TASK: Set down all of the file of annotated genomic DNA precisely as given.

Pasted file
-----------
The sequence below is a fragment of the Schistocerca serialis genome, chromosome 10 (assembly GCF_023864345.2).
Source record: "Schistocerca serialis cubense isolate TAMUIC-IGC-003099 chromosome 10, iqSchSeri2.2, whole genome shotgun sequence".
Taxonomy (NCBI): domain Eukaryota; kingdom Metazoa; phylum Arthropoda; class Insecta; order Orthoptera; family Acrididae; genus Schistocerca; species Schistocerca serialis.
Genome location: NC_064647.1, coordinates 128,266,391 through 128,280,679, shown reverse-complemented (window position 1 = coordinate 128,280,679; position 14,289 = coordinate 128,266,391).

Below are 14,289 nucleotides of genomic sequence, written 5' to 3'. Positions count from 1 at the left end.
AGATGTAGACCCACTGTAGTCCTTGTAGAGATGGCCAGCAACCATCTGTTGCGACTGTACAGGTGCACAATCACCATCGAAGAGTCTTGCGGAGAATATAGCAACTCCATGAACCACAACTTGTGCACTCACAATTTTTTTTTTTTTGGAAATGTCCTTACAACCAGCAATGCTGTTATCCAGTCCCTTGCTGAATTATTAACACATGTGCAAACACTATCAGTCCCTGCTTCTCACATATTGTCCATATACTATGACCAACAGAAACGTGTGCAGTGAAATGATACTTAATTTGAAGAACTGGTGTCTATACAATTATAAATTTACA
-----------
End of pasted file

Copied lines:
The sequence below is a fragment of the Schistocerca serialis genome, chromosome 10 (assembly GCF_023864345.2).
Source record: "Schistocerca serialis cubense isolate TAMUIC-IGC-003099 chromosome 10, iqSchSeri2.2, whole genome shotgun sequence".
Taxonomy (NCBI): domain Eukaryota; kingdom Metazoa; phylum Arthropoda; class Insecta; order Orthoptera; family Acrididae; genus Schistocerca; species Schistocerca serialis.
Genome location: NC_064647.1, coordinates 128,266,391 through 128,280,679, shown reverse-complemented (window position 1 = coordinate 128,280,679; position 14,289 = coordinate 128,266,391).

Below are 14,289 nucleotides of genomic sequence, written 5' to 3'. Positions count from 1 at the left end.
AGATGTAGACCCACTGTAGTCCTTGTAGAGATGGCCAGCAACCATCTGTTGCGACTGTACAGGTGCACAATCACCATCGAAGAGTCTTGCGGAGAATATAGCAACTCCATGAACCACAACTTGTGCACTCACAATTTTTTTTTTTTTGGAAATGTCCTTACAACCAGCAATGCTGTTATCCAGTCCCTTGCTGAATTATTAACACATGTGCAAACACTATCAGTCCCTGCTTCTCACATATTGTCCATATACTATGACCAACAGAAACGTGTGCAGTGAAATGATACTTAATTTGAAGAACTGGTGTCTATACAATTATAAATTTACA